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    ABSTRACT: This paper investigates to what extent learning methods are beneficial for the Lines of Action tournament program MIA. We focus on two components of the program: (1) the evaluation function and (2) the move ordering.
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    ABSTRACT: Efficient instance retraction is a difficult problem for concept learning by version spaces. In this report, two new version-space representations are introduced: instance-based maximal boundary sets and instance-based minimal boundary sets. They are correct representations for the class of admissible concept languages and are efficiently computable.
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    ABSTRACT: This report proposes adaptable boundary sets as a new version-space representation. It is shown that adaptable boundary sets can be adjusted to a version-space representation between boundary sets [5, 6, 7] and instance-based boundary sets [11, 12, 13]. This allows the choice of proper version-space representations to be realised dynamically during the learning phase. 1
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    H.Jaap van den Herik, Jos W.H.M. Uiterwijk, Jack van Rijswijck
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    ABSTRACT: In this article we present an overview on the state of the art in games solved in the domain of two-person zero-sum games with perfect information. The results are summarized and some predictions for the near future are given. The aim of the article is to determine which game characteristics are predominant when the solution of a game is the main target. First, it is concluded that decision complexity is more important than state-space complexity as a determining factor. Second, we conclude that there is a trade-off between knowledge-based methods and brute-force methods. It is shown that knowledge-based methods are more appropriate for solving games with a low decision complexity, while brute-force methods are more appropriate for solving games with a low state-space complexity. Third, we found that there is a clear correlation between the first-player's initiative and the necessary effort to solve a game. In particular, threat-space-based search methods are sometimes able to exploit the initiative to prove a win. Finally, the most important results of the research involved, the development of new intelligent search methods, are described.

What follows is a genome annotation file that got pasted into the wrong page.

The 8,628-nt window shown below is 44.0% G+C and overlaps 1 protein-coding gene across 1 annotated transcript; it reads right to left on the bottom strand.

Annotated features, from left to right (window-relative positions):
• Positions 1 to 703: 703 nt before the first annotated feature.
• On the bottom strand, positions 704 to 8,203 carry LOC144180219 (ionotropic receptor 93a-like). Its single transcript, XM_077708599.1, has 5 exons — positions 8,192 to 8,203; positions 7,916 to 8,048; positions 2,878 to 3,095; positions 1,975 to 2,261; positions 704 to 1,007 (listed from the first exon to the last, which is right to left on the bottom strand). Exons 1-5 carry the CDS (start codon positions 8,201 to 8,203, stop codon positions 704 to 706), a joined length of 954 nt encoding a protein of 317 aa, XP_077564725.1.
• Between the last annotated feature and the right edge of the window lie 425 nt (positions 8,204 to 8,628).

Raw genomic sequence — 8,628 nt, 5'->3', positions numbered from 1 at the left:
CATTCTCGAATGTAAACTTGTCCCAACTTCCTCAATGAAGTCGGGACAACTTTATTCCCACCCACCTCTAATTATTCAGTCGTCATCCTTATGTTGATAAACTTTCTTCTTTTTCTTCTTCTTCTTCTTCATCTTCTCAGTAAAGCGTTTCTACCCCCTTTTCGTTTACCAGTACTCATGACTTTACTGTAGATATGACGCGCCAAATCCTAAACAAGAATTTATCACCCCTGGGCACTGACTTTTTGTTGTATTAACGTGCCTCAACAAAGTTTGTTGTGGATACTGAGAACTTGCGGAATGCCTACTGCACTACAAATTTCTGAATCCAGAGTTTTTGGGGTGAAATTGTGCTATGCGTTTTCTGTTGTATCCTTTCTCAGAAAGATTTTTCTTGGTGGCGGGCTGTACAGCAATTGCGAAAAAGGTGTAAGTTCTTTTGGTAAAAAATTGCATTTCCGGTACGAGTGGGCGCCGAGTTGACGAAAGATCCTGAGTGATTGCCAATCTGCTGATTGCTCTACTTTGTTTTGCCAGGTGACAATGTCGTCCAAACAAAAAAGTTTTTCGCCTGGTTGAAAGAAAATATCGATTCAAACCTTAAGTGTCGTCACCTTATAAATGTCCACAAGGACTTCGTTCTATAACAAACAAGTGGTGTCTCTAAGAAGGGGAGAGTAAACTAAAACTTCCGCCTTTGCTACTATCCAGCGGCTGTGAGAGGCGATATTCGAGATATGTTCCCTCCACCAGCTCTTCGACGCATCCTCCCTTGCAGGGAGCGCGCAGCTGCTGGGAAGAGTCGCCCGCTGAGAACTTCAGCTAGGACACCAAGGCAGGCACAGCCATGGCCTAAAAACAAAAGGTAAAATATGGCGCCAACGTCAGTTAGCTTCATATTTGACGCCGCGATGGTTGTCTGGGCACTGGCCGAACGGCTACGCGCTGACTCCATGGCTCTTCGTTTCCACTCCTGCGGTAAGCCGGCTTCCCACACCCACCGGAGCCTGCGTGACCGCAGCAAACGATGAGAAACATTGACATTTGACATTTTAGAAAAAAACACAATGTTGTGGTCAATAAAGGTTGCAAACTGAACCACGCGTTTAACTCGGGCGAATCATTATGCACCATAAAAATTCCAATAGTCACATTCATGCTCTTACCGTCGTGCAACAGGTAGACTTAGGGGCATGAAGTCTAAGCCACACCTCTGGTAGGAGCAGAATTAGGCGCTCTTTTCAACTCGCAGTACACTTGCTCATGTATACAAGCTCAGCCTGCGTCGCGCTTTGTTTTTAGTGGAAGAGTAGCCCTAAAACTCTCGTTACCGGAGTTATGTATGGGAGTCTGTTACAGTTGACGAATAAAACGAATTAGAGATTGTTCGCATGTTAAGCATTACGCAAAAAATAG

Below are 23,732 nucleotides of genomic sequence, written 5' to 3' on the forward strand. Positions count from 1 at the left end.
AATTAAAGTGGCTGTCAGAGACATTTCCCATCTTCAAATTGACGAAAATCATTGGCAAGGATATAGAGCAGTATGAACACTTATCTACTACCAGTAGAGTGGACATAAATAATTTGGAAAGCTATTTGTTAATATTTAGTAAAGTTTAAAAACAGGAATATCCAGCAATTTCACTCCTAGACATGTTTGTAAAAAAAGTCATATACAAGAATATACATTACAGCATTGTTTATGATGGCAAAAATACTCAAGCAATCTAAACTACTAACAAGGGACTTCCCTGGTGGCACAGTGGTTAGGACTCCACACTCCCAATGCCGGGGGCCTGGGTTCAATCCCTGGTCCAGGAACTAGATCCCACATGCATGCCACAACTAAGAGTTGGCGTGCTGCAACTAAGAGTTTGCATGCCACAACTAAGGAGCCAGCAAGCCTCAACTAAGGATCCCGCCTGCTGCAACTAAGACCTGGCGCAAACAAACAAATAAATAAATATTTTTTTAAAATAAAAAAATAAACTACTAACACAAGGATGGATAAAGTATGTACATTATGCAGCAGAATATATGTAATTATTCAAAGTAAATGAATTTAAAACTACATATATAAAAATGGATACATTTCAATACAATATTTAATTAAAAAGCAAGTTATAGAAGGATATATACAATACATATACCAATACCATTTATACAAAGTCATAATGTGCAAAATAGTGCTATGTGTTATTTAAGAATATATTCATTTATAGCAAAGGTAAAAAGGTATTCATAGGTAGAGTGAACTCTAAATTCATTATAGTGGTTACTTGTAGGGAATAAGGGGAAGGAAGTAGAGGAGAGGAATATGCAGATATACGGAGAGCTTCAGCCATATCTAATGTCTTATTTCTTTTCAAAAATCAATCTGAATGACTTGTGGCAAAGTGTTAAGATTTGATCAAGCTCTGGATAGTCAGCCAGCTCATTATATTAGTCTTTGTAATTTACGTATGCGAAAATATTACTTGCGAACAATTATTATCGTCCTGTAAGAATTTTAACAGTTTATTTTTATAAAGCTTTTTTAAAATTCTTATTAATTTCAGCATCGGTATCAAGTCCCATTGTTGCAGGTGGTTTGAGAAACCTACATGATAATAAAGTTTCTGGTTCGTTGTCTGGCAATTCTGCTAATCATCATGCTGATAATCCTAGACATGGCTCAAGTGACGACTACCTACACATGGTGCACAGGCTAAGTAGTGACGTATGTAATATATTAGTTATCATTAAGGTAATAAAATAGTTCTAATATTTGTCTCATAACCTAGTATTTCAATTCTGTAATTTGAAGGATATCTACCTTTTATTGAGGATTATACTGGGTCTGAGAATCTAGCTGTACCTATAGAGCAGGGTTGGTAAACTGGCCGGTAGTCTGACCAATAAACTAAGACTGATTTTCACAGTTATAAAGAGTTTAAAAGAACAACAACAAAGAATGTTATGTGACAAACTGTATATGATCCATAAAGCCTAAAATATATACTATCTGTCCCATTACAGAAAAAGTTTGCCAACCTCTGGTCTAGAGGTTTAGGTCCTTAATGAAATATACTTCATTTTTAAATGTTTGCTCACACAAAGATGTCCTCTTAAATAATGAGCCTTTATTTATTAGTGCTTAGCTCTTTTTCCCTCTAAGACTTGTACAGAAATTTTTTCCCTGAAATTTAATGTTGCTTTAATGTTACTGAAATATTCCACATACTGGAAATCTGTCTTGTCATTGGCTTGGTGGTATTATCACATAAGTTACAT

Artificial Intelligence 01/2002; 134(1-2-134):277-311. · 2.71 Impact Factor
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    ABSTRACT: Instance retraction is a difficult problem for concept learning by version spaces. In this paper, two new version-space representations are introduced: instance-based maximal boundary sets and instancebased minimal boundary sets. They are correct representations for the class of admissible concept languages and are efficiently computable. Compared to other representations, they are the most efficient practical version-space representations for instance retraction.
    12/2001: pages 275-296;
  • E. N. Smirnov, H. J. Herik
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    ABSTRACT: The choice of a representation is critical for version spaces when implemented.

Publication Stats

635 Citations
23.13 Total Impact Points


  • 1988–2010
    • Maastricht University
      • • CAPHRI School for Public Health and Primary Care
      • • Department of Knowledge Engineering
      • • Faculty of Humanities and Sciences
      Maastricht, Provincie Limburg, Netherlands
  • 1994–1998
    • Leiden University
      • Faculty of Law
      Leyden, South Holland, Netherlands